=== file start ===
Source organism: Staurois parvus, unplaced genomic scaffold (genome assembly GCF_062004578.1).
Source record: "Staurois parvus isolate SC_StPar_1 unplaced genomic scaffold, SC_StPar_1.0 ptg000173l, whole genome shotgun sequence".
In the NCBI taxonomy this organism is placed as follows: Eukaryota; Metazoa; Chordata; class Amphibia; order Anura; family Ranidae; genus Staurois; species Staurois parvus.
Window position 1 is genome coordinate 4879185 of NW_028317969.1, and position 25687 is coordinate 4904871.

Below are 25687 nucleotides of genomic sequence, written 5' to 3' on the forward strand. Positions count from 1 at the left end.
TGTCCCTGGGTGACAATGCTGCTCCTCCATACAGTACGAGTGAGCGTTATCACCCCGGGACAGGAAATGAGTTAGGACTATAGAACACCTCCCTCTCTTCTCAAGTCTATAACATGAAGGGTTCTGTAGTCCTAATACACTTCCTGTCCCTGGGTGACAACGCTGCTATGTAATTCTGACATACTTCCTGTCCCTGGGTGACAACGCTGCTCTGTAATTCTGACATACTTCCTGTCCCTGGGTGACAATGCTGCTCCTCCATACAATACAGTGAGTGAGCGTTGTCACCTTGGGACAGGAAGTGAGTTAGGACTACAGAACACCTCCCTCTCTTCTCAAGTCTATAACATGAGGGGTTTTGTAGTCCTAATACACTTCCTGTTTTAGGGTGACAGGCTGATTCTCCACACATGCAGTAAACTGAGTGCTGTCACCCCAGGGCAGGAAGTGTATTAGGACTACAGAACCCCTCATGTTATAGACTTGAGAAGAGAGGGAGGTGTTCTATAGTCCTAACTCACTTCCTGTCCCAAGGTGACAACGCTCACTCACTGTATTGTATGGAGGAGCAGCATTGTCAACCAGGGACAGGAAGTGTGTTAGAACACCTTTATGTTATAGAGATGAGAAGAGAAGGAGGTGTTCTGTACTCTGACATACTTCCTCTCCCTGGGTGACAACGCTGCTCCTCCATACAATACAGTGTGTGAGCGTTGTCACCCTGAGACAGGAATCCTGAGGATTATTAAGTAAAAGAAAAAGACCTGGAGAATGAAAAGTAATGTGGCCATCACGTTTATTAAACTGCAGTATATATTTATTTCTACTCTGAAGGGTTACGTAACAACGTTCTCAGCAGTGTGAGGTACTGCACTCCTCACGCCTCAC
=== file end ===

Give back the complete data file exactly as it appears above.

Source organism: Staurois parvus, unplaced genomic scaffold (genome assembly GCF_062004578.1).
Source record: "Staurois parvus isolate SC_StPar_1 unplaced genomic scaffold, SC_StPar_1.0 ptg000173l, whole genome shotgun sequence".
In the NCBI taxonomy this organism is placed as follows: Eukaryota; Metazoa; Chordata; class Amphibia; order Anura; family Ranidae; genus Staurois; species Staurois parvus.
Window position 1 is genome coordinate 4879185 of NW_028317969.1, and position 25687 is coordinate 4904871.

Below are 25687 nucleotides of genomic sequence, written 5' to 3' on the forward strand. Positions count from 1 at the left end.
TGTCCCTGGGTGACAATGCTGCTCCTCCATACAGTACGAGTGAGCGTTATCACCCCGGGACAGGAAATGAGTTAGGACTATAGAACACCTCCCTCTCTTCTCAAGTCTATAACATGAAGGGTTCTGTAGTCCTAATACACTTCCTGTCCCTGGGTGACAACGCTGCTATGTAATTCTGACATACTTCCTGTCCCTGGGTGACAACGCTGCTCTGTAATTCTGACATACTTCCTGTCCCTGGGTGACAATGCTGCTCCTCCATACAATACAGTGAGTGAGCGTTGTCACCTTGGGACAGGAAGTGAGTTAGGACTACAGAACACCTCCCTCTCTTCTCAAGTCTATAACATGAGGGGTTTTGTAGTCCTAATACACTTCCTGTTTTAGGGTGACAGGCTGATTCTCCACACATGCAGTAAACTGAGTGCTGTCACCCCAGGGCAGGAAGTGTATTAGGACTACAGAACCCCTCATGTTATAGACTTGAGAAGAGAGGGAGGTGTTCTATAGTCCTAACTCACTTCCTGTCCCAAGGTGACAACGCTCACTCACTGTATTGTATGGAGGAGCAGCATTGTCAACCAGGGACAGGAAGTGTGTTAGAACACCTTTATGTTATAGAGATGAGAAGAGAAGGAGGTGTTCTGTACTCTGACATACTTCCTCTCCCTGGGTGACAACGCTGCTCCTCCATACAATACAGTGTGTGAGCGTTGTCACCCTGAGACAGGAATCCTGAGGATTATTAAGTAAAAGAAAAAGACCTGGAGAATGAAAAGTAATGTGGCCATCACGTTTATTAAACTGCAGTATATATTTATTTCTACTCTGAAGGGTTACGTAACAACGTTCTCAGCAGTGTGAGGTACTGCACTCCTCACGCCTCAC